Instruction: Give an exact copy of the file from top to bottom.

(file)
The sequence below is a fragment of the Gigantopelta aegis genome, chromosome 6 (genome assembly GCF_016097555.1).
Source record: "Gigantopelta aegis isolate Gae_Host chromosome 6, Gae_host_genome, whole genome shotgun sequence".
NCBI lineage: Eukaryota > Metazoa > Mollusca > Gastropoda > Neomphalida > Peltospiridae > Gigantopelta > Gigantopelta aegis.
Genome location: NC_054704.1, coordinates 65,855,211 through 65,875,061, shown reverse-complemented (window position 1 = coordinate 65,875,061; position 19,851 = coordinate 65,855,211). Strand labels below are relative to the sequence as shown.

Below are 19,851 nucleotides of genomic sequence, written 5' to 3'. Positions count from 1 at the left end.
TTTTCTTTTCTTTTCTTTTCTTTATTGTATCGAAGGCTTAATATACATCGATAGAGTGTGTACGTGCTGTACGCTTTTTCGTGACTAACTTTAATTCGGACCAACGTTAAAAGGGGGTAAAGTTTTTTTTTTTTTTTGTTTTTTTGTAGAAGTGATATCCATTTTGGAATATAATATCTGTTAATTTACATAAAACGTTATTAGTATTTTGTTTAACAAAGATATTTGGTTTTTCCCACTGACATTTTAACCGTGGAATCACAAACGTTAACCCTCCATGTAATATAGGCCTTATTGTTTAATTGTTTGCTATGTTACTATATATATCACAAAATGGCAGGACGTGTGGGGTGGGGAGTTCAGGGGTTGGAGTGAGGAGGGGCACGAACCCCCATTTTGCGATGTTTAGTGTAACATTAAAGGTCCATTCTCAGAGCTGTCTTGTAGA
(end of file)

The sequence below is a fragment of the Gigantopelta aegis genome, chromosome 6 (genome assembly GCF_016097555.1).
Source record: "Gigantopelta aegis isolate Gae_Host chromosome 6, Gae_host_genome, whole genome shotgun sequence".
NCBI lineage: Eukaryota > Metazoa > Mollusca > Gastropoda > Neomphalida > Peltospiridae > Gigantopelta > Gigantopelta aegis.
Genome location: NC_054704.1, coordinates 65,855,211 through 65,875,061, shown reverse-complemented (window position 1 = coordinate 65,875,061; position 19,851 = coordinate 65,855,211). Strand labels below are relative to the sequence as shown.

Below are 19,851 nucleotides of genomic sequence, written 5' to 3'. Positions count from 1 at the left end.
TTTTCTTTTCTTTTCTTTTCTTTATTGTATCGAAGGCTTAATATACATCGATAGAGTGTGTACGTGCTGTACGCTTTTTCGTGACTAACTTTAATTCGGACCAACGTTAAAAGGGGGTAAAGTTTTTTTTTTTTTTTGTTTTTTTGTAGAAGTGATATCCATTTTGGAATATAATATCTGTTAATTTACATAAAACGTTATTAGTATTTTGTTTAACAAAGATATTTGGTTTTTCCCACTGACATTTTAACCGTGGAATCACAAACGTTAACCCTCCATGTAATATAGGCCTTATTGTTTAATTGTTTGCTATGTTACTATATATATCACAAAATGGCAGGACGTGTGGGGTGGGGAGTTCAGGGGTTGGAGTGAGGAGGGGCACGAACCCCCATTTTGCGATGTTTAGTGTAACATTAAAGGTCCATTCTCAGAGCTGTCTTGTAGA